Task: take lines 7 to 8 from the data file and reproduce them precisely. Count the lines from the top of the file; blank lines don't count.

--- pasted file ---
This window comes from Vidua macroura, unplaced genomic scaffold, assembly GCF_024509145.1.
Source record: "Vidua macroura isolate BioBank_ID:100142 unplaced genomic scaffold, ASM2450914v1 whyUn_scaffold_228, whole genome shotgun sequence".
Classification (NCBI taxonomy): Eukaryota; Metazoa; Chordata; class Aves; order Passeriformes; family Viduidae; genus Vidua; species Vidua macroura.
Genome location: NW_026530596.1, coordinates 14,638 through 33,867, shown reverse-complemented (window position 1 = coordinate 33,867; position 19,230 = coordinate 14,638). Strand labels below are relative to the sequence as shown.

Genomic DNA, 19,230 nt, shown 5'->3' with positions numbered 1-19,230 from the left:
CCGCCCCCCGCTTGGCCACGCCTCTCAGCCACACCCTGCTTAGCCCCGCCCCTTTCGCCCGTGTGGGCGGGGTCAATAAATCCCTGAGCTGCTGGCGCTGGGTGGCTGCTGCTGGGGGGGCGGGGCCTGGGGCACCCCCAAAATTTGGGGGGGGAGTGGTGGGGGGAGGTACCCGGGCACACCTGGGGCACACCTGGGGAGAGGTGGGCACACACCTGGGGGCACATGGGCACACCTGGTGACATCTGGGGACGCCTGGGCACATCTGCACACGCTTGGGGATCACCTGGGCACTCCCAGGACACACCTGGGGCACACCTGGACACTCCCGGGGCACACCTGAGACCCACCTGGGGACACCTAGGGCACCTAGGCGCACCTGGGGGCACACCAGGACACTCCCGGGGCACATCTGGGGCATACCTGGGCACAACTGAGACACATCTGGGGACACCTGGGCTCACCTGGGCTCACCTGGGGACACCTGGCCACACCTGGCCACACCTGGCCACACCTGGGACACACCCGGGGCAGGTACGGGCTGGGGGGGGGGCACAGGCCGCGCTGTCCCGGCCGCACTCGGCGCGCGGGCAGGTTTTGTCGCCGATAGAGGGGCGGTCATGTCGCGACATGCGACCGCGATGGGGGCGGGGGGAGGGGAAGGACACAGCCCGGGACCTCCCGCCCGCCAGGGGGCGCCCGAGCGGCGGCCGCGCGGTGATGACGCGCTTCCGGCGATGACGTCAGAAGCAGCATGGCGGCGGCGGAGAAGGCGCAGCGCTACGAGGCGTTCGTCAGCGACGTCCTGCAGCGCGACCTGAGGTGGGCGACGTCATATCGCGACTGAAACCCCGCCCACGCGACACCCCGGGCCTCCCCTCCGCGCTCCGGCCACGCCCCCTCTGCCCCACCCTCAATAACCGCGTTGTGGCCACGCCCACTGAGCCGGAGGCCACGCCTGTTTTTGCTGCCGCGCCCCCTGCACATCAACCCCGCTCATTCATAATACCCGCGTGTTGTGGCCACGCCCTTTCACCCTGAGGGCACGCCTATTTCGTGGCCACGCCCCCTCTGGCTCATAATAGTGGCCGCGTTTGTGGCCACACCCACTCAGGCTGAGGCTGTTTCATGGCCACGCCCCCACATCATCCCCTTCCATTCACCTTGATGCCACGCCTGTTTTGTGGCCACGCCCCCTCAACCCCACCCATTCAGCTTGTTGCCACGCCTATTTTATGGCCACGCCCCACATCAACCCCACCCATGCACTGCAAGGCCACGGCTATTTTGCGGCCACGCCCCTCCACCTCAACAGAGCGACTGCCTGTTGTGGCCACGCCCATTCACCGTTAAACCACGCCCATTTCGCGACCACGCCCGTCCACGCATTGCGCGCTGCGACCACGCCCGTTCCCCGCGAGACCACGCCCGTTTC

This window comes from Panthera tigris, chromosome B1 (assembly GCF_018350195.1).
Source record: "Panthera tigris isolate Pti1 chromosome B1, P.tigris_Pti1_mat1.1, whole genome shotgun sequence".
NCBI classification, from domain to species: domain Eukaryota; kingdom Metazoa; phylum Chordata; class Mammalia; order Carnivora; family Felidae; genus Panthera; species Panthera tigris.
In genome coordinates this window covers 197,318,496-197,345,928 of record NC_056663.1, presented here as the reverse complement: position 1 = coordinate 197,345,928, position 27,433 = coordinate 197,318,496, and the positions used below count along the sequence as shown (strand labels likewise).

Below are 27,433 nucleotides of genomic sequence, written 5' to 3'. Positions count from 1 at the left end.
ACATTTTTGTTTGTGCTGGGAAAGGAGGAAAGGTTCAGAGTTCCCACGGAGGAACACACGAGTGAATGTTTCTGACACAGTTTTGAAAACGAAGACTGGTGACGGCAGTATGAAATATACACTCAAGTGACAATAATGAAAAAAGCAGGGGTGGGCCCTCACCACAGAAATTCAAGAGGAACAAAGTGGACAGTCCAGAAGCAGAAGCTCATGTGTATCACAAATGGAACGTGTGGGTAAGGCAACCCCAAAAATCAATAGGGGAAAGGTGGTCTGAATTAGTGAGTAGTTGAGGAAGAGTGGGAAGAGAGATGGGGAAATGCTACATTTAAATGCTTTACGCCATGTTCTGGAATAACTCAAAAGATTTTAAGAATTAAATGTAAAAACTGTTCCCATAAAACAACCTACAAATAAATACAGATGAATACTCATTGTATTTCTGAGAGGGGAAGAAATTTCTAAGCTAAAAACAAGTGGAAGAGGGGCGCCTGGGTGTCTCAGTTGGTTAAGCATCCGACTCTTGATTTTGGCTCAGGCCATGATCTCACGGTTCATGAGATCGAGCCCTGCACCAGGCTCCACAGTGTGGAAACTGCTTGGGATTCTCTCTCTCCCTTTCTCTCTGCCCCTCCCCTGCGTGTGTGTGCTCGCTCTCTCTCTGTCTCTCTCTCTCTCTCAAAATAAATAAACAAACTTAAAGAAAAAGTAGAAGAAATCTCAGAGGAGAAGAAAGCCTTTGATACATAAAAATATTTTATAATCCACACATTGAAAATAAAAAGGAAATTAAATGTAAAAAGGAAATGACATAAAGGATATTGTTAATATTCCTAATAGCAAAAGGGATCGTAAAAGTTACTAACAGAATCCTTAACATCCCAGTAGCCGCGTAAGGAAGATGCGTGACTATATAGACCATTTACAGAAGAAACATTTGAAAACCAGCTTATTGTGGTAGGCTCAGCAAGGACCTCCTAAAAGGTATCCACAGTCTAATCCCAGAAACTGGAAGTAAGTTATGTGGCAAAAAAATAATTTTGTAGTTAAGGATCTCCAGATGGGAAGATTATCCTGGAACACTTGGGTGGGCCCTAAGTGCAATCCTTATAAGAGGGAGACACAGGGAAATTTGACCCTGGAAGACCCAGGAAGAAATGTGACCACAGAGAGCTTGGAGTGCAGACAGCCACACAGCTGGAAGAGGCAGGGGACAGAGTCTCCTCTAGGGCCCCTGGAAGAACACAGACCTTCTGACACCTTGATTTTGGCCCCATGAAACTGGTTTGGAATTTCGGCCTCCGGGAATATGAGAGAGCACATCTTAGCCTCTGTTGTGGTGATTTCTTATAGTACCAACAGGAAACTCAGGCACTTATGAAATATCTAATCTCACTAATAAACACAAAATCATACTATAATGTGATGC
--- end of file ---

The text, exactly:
This window comes from Panthera tigris, chromosome B1 (assembly GCF_018350195.1).
Source record: "Panthera tigris isolate Pti1 chromosome B1, P.tigris_Pti1_mat1.1, whole genome shotgun sequence".